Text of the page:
Then:

$\mathit{l},\!\mathit{s}\mathrm{w}$

will denote a lover of a woman that is a servant of that woman.

The comma here after $\mathit{l}$ should not be considered as altering at all the meaning of $\mathit{l}\,,$ but as only a subjacent sign, serving to alter the arrangement of the correlates.

Just to plant our feet on a more solid stage, let us apply this idea to the Othello example. For this performance only, just to make the example more interesting, let us assume that $\mathrm{Jeste\, (J)}$ is secretly in love with $\mathrm{Desdemona\, (D)}.$

Then we begin with the modified data set:

$\begin{array}{*{15}{c}} \mathrm{w} & = & \mathrm{B} & +\!\!, & \mathrm{D} & +\!\!, & \mathrm{E} \\[6pt] \mathit{l} & = & \mathrm{B} \!:\! \mathrm{C} & +\!\!, & \mathrm{C} \!:\! \mathrm{B} & +\!\!, & \mathrm{D} \!:\! \mathrm{O} & +\!\!, & \mathrm{E} \!:\! \mathrm{I} & +\!\!, & \mathrm{I} \!:\! \mathrm{E} & +\!\!, & \mathrm{J} \!:\! \mathrm{D} & +\!\!, & \mathrm{O} \!:\! \mathrm{D} \\[6pt] \mathit{s} & = & \mathrm{C} \!:\! \mathrm{O} & +\!\!, & \mathrm{E} \!:\! \mathrm{D} & +\!\!, & \mathrm{I} \!:\! \mathrm{O} & +\!\!, & \mathrm{J} \!:\! \mathrm{D} & +\!\!, & \mathrm{J} \!:\! \mathrm{O} \end{array}$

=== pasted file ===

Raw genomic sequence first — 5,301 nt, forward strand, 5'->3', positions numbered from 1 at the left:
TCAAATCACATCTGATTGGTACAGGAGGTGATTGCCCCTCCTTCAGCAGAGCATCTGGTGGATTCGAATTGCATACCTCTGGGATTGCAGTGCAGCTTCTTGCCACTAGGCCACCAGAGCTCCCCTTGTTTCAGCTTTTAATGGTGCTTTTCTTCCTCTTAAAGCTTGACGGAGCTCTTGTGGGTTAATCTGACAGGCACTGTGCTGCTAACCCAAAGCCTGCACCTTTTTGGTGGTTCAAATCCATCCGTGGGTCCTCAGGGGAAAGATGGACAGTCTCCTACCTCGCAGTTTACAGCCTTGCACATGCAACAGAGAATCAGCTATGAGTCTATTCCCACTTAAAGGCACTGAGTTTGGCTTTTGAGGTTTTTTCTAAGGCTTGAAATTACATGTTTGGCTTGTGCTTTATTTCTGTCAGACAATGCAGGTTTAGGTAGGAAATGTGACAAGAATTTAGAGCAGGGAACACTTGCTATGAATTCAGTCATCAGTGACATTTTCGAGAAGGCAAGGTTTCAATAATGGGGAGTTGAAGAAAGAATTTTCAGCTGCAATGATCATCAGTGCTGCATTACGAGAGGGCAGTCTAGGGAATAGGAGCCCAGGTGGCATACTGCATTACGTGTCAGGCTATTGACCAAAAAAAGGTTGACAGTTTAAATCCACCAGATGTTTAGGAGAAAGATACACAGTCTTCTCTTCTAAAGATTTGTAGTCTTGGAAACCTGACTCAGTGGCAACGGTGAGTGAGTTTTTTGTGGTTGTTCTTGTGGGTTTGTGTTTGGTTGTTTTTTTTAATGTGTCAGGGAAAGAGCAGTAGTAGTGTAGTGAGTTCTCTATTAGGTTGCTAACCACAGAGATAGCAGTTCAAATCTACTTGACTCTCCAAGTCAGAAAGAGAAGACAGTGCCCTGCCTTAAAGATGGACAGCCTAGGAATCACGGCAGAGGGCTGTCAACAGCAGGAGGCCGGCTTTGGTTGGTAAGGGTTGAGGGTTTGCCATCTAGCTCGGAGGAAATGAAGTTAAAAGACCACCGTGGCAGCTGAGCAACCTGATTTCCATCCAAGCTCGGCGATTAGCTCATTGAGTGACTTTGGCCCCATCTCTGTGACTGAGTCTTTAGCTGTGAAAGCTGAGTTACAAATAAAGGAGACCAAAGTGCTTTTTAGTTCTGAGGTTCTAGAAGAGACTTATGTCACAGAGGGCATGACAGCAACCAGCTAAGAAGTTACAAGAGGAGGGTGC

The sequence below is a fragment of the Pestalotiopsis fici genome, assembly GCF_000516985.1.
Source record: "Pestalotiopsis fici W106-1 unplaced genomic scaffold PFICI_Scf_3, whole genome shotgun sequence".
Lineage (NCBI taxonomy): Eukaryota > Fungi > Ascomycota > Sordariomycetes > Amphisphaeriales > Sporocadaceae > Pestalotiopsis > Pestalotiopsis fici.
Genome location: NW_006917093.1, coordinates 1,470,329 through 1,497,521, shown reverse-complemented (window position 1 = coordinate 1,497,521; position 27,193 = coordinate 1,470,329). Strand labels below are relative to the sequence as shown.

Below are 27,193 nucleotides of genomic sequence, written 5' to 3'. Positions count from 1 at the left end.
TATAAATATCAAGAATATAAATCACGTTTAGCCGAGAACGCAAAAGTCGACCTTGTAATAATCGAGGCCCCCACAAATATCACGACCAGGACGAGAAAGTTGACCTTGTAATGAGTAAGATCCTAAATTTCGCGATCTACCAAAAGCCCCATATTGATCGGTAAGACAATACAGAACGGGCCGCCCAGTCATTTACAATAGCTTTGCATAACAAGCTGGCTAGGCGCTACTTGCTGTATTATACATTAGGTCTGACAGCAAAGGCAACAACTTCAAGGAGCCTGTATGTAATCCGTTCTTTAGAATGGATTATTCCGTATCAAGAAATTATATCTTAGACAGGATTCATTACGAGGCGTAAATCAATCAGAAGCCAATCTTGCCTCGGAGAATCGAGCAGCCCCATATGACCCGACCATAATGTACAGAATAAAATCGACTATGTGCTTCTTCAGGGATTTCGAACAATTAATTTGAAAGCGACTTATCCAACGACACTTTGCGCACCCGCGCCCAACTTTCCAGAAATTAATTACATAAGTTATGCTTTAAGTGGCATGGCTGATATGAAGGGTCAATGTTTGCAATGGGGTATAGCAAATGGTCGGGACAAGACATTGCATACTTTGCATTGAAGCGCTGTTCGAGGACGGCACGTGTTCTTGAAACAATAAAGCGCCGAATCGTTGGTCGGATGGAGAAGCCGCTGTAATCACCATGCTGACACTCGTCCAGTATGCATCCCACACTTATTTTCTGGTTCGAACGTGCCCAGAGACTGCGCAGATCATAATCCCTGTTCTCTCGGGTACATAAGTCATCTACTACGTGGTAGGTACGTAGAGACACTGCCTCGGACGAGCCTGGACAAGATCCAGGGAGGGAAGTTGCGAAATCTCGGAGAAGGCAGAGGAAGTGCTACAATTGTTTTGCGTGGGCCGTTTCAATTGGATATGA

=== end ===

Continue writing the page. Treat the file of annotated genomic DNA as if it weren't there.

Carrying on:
And we next derive the following results:

$\begin{array}{lll} \mathit{l}, & = & \text{lover that is}\, \underline{~~~~}\, \text{of}\, \underline{~~~~} \\[6pt] & = & (\mathrm{B\!:\!B\!:\!C} ~+\!\!,~ \mathrm{C\!:\!C\!:\!B} ~+\!\!,~ \mathrm{D\!:\!D\!:\!O} ~+\!\!,~ \mathrm{E\!:\!E\!:\!I} ~+\!\!,~ \mathrm{I\!:\!I\!:\!E} ~+\!\!,~ \mathrm{J\!:\!J\!:\!D} ~+\!\!,~ \mathrm{O\!:\!O\!:\!D}) \\[12pt] \mathit{l},\!\mathit{s}\mathrm{w} & = & (\mathrm{B\!:\!B\!:\!C} ~+\!\!,~ \mathrm{C\!:\!C\!:\!B} ~+\!\!,~ \mathrm{D\!:\!D\!:\!O} ~+\!\!,~ \mathrm{E\!:\!E\!:\!I} ~+\!\!,~ \mathrm{I\!:\!I\!:\!E} ~+\!\!,~ \mathrm{J\!:\!J\!:\!D} ~+\!\!,~ \mathrm{O\!:\!O\!:\!D}) \\ & & \times \\ & & (\mathrm{C\!:\!O} ~+\!\!,~ \mathrm{E\!:\!D} ~+\!\!,~ \mathrm{I\!:\!O} ~+\!\!,~ \mathrm{J\!:\!D} ~+\!\!,~ \mathrm{J\!:\!O}) \\ & & \times \\ & & (\mathrm{B} ~+\!\!,~ \mathrm{D} ~+\!\!,~ \mathrm{E}) \end{array}$